1500MHz

Pass

41.44

 

1600MHz

Pass

41.29

 

1625MHz

Pass

41.36

 

Combined GPU and Memory overclocks together

GPU Clock Speed

Memory Clock Speed

FPS Result

Notes

1225MHz

1625MHz

45.30

 

 

 


Overall and Final Verdict

Being our first R9 270X here in the LanOC Office I only had a rough idea of what to expect. With that, I was a little surprised when I opened everything up and found what can only be described as a massive card. The Windforce cooling extends the card out almost two inches beyond its already long PCB. Even with that I was impressed right away with the Gigabyte R9 270X Windforce’s styling. Gigabyte blacked the entire card out, giving the card a bit of a batman theme that I really dig. After getting into testing I was even more impressed with the card, especially in its cooling performance, but in every test I put it through. I think the only potential downside to the Gigabyte R9 270X Windforce is the length issue I previously mentioned, if you have limited space in your build you might run into issues.

When it comes to value, we have to take into account both the performance as well as the Gigabyte R9 270X Windforce’s $199 MSRP. At that price, compared to other R9 270X’s it is well priced with its overclock and aftermarket cooler. What about compared to other cards? Well compared to Nvidia’s offerings this is a better value, the GTX 760 is nearly $50 more and in multiple cases the Gigabyte R9 270X Windforce matched its performance. But what I was a little concerned with was in comparison to the HD 7870 GHz Edition that the R9 270X is a rebadge of. A quick look on Newegg shows multiple models selling for $20 less or you can get the Windforce edition for the same price as this card; all of those include two games as well. Hopefully AMD bundles games with the R9 270X’s in the future as well. In the end you really have to look to see if you can find an HD 7870 GHz edition cheaper, if not the Gigabyte R9 270X Windforce is a great buy for a card that plays everything with good to great performance.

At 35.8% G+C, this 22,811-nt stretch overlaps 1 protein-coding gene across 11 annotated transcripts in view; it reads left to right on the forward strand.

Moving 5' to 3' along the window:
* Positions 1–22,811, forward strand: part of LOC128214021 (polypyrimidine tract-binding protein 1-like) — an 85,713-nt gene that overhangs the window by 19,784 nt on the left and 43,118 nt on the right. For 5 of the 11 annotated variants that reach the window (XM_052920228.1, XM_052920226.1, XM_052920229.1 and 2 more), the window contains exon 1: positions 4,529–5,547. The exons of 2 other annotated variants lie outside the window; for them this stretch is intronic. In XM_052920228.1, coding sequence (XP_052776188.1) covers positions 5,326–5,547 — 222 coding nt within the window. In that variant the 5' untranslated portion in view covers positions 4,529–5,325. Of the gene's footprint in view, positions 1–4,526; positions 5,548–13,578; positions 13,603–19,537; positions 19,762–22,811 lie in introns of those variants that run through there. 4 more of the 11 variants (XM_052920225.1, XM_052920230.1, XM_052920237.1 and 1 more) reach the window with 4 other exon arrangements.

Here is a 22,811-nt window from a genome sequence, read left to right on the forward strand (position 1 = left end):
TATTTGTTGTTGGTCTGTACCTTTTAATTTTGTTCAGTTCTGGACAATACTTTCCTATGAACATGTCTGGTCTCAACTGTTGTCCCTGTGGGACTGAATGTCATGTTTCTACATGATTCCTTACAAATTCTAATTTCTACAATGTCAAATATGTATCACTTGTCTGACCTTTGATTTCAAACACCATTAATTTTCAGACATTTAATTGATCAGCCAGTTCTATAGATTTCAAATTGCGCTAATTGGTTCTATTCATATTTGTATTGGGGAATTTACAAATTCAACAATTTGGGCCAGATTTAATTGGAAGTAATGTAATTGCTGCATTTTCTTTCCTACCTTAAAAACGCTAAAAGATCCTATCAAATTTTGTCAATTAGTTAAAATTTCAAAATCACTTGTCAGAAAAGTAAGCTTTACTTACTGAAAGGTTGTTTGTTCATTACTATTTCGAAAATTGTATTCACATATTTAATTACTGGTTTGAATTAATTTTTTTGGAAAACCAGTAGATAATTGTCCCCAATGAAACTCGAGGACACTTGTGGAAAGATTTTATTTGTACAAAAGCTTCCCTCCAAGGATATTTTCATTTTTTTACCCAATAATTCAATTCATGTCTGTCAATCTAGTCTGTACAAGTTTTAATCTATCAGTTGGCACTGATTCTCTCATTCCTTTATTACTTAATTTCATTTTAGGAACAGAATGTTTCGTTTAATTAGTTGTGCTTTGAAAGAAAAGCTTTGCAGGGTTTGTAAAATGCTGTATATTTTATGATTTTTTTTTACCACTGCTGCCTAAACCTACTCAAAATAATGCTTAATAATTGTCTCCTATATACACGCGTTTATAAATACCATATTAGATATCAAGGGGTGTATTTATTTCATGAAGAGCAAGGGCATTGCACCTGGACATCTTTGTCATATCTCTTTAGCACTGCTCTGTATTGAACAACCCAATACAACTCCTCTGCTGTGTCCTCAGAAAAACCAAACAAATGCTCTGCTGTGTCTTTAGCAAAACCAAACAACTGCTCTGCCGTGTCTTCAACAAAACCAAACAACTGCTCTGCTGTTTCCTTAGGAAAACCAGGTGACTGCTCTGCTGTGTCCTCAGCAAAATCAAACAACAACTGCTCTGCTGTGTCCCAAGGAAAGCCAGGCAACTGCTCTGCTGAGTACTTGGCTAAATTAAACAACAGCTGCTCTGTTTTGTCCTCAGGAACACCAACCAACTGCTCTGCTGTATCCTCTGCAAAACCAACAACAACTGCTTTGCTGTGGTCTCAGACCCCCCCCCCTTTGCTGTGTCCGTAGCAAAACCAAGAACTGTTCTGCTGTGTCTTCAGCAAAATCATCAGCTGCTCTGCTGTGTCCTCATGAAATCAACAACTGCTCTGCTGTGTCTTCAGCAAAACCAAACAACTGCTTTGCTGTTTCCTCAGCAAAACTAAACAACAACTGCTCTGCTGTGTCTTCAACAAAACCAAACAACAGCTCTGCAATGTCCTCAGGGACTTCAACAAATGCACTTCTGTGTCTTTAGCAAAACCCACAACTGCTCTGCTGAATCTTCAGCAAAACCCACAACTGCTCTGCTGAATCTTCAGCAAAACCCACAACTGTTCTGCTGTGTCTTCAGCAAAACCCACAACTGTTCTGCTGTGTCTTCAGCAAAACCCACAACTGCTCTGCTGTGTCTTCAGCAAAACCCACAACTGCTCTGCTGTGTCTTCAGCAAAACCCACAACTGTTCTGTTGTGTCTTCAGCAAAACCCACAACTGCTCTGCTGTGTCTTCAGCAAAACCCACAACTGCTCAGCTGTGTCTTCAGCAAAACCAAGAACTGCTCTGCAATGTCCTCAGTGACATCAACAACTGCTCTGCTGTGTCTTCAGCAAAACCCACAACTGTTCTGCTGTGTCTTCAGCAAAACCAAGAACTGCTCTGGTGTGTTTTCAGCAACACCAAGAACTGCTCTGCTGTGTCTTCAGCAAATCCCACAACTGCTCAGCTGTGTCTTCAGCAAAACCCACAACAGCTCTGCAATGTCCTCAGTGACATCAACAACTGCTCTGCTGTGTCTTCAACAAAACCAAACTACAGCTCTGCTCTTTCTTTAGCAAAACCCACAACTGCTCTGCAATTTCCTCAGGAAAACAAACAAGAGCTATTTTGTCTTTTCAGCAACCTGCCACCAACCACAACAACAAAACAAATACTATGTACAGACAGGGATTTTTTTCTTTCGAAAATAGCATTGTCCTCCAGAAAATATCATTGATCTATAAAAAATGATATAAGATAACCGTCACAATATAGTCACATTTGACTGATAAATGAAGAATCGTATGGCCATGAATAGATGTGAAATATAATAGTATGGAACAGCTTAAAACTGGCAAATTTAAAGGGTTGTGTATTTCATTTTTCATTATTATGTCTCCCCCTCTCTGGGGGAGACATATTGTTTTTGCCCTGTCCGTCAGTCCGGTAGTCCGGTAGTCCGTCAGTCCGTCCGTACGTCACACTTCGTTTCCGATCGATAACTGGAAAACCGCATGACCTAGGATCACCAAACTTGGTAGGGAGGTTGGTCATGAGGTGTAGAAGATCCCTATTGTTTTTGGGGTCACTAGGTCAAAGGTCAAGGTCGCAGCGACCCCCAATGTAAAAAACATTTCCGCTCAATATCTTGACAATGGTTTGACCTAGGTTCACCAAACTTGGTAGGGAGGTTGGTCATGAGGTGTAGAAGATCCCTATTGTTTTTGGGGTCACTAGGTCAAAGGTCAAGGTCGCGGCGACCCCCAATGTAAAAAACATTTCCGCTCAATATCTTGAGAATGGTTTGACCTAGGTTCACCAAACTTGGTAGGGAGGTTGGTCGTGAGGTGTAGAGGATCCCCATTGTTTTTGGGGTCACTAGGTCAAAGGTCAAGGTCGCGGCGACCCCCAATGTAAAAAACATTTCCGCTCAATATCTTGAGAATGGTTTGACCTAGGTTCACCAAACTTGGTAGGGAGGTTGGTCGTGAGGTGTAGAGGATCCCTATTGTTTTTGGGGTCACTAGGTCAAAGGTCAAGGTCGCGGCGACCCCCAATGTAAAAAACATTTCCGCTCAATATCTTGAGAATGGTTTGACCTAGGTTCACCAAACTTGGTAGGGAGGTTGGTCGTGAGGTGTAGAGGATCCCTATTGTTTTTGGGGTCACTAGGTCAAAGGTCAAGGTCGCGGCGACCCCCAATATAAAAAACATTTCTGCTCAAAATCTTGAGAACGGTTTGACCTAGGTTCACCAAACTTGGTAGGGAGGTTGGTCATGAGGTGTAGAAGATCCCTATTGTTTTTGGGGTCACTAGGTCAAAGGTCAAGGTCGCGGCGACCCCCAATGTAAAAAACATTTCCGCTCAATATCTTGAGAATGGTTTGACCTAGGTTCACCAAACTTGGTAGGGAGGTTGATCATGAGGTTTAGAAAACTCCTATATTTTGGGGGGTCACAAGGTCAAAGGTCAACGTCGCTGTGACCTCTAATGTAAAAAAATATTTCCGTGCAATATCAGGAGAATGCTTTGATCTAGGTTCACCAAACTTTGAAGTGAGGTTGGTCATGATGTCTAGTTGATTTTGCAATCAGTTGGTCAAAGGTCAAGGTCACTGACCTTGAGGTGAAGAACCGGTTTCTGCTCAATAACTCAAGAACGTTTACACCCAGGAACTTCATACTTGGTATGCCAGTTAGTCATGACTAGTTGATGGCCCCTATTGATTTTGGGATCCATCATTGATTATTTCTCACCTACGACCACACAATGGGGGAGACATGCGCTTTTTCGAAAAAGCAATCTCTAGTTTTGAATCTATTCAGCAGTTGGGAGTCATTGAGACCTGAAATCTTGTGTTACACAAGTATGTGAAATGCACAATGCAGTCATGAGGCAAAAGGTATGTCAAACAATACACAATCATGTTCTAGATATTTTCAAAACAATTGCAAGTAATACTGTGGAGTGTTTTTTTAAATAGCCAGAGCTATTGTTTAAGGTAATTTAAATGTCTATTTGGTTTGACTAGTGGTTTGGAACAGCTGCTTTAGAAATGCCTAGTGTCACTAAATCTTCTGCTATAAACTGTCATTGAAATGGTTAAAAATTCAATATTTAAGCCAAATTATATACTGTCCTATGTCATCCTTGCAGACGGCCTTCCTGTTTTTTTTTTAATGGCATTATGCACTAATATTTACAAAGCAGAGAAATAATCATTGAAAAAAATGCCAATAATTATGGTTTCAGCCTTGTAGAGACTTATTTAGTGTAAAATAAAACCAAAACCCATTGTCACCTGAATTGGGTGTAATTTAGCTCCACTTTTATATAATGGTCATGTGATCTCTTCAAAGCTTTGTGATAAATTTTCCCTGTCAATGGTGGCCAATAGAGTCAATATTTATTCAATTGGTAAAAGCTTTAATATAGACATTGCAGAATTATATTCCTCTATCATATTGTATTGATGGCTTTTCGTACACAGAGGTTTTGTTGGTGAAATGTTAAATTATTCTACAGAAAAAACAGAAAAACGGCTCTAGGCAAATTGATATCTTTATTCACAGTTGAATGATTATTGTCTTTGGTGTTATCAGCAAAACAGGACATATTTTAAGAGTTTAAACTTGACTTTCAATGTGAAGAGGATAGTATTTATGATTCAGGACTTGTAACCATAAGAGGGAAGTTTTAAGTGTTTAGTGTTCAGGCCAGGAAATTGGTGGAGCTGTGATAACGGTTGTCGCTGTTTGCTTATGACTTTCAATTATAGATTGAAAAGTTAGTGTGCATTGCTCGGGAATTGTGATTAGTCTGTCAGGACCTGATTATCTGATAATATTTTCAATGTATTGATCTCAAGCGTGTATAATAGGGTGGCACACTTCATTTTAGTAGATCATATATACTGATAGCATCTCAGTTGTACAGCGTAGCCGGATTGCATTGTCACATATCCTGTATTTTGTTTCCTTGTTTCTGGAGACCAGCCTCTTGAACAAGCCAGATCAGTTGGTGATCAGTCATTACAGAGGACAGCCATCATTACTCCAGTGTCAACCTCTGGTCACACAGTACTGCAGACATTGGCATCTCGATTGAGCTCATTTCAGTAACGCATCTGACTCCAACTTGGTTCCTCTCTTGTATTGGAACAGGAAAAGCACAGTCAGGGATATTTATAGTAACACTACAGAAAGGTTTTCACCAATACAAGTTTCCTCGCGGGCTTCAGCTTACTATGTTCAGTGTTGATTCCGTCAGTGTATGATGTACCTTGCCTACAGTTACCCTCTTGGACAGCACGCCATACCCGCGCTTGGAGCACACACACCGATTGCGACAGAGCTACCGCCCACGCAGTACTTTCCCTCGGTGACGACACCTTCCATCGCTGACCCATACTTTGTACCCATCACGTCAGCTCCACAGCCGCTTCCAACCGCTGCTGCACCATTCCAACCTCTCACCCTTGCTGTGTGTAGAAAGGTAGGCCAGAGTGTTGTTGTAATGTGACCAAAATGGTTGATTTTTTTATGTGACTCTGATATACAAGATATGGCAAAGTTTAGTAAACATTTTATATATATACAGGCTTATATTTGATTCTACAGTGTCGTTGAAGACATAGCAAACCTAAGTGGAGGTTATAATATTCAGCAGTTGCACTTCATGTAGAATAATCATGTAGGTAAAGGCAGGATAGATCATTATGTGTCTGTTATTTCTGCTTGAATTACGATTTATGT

fv3tophonors

Author Bio
garfi3ld
Author: garfi3ldWebsite: https://lanoc.org
Editor-in-chief
You might call him obsessed or just a hardcore geek. Wes's obsession with gaming hardware and gadgets isn't anything new, he could be found taking things apart even as a child. When not poking around in PC's he can be found playing League of Legends, Awesomenauts, or Civilization 5 or watching a wide variety of TV shows and Movies. A car guy at heart, the same things that draw him into tweaking cars apply when building good looking fast computers. If you are interested in writing for Wes here at LanOC you can reach out to him directly using our contact form.

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garfi3ld replied the topic: #33110 10 Oct 2013 12:43
Our first AMD R series card review, Check it out! Have a good day everyone